It is used all over the world in its millions of square miles, walked and driven on every day by billions of people. But where exactly was tarmac invented and who is responsible for such a widely used material? This article will look into the origins of tarmac and detail where it came from and how it reached its current level of ubiquity.
The full name of tarmac is actually tarmacadam, which is derived from the name of the man who originally created the method of using crushed stone road surfaces, John McAdam. However, despite his innovation, he wasn’t able to create a surface where the stones stick together – that was done by Edgar Hooley, a surveyor for Nottinghamshire County.
He happened upon the discovery by accident – he was walking in Denby, Derbyshire, in 1901, where he discovered a smooth stretch of road. He asked the locals what happened, and the explanation was that a barrel of tar had burst on the road, and waste slag had been poured on it to cover it up. This cover-up method actually smoothed and solidified the road, with no dust and rutting, which was a common problem in that era.
By 1902, and after a year of working on this method, Hooley had patented the process of adding slag to heated tar, and breaking stones within the mixture to create a smooth, solid surface. After some tweaking and fine-tuning, Hooley turned Radcliffe Road in Nottingham into the world’s first tarmac road, covering five miles of it with his patented mixture.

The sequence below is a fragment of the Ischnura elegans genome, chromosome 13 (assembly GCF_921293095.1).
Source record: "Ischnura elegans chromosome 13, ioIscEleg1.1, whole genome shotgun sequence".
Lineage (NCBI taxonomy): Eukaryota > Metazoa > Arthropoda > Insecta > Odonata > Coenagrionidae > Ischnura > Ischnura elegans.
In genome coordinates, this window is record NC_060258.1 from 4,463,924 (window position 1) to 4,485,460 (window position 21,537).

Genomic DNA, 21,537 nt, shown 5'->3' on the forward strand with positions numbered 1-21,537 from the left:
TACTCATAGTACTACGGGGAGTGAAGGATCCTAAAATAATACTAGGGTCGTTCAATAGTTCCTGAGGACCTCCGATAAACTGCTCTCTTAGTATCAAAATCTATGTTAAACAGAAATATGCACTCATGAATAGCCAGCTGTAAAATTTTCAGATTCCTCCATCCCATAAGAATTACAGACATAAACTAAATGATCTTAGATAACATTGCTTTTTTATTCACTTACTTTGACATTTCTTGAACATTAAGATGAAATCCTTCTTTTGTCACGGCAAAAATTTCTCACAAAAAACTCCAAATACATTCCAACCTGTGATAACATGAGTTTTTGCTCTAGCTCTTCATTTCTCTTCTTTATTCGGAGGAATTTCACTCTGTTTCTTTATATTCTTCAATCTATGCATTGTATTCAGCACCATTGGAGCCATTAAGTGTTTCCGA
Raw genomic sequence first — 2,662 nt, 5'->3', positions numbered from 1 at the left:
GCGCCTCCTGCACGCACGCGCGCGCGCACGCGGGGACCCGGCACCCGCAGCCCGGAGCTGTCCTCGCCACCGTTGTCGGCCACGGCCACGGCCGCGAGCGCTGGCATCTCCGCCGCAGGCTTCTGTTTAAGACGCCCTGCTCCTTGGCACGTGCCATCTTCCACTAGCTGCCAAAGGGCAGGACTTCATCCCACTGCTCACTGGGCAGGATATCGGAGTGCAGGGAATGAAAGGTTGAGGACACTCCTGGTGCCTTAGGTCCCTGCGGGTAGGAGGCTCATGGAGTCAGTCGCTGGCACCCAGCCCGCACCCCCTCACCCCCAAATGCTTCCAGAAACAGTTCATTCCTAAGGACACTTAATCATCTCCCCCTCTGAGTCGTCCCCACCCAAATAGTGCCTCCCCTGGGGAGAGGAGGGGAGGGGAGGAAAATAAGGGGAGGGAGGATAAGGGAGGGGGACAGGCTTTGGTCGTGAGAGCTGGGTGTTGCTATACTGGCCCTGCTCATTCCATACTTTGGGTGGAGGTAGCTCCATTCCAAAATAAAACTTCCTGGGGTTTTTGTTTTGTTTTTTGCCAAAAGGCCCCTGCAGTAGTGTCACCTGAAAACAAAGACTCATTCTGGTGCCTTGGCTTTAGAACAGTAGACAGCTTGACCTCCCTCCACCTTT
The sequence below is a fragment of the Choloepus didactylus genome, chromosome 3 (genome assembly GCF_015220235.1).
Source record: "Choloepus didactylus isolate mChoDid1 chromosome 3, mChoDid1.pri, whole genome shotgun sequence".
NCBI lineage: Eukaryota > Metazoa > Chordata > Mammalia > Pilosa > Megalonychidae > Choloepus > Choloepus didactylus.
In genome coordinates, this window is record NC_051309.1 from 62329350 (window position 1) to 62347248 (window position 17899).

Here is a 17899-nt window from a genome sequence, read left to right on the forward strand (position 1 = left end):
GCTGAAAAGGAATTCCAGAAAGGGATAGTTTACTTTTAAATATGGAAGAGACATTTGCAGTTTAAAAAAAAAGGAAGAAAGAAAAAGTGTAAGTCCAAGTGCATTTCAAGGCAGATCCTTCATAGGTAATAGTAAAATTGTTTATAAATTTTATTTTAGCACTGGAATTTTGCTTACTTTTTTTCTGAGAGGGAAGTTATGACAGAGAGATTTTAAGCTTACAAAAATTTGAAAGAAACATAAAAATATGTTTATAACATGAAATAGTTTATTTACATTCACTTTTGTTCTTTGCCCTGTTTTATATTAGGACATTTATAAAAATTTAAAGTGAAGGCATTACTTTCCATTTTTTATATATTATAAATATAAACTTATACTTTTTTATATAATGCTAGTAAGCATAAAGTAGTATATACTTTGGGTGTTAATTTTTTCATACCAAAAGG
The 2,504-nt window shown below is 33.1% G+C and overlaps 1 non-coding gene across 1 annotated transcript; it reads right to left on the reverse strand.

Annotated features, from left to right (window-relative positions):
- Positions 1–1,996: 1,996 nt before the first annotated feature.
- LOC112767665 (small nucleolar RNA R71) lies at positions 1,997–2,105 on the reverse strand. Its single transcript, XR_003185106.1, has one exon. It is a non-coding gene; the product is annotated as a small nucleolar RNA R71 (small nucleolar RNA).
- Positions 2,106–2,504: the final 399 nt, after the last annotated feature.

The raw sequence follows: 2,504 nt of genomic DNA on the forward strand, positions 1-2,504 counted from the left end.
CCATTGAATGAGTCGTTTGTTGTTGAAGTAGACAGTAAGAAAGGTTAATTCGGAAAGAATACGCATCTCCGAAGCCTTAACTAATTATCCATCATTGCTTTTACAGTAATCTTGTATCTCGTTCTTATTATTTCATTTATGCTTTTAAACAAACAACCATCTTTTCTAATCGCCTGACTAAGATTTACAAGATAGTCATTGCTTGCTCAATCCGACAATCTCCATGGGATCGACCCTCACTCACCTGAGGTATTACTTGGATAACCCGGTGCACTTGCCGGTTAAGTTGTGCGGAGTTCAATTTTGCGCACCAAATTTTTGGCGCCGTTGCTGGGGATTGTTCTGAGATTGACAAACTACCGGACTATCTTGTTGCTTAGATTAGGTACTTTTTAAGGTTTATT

In 1903, he formed Tar Macadam Syndicate with the aims of selling his creation, but he was unsuccessful and the business was sold to Sir Alfred Hickman, the MP for Wolverhampton. Sir Hickman owned a steelworks that produced the slag that was used in the production of tarmac, and he relaunched the company in 1905, with incredible success – it still remains a major business 111 years later.
In the present day, Tarmac is used quite literally by the truckload – it has revolutionised a number of industries, from construction to transport, and it is a testament to the quality and genius of Edgar Hooley that it is still used today. Although he may not have reaped the financial rewards of his creation, it is certain that his work has had a revolutionary impact on the world.
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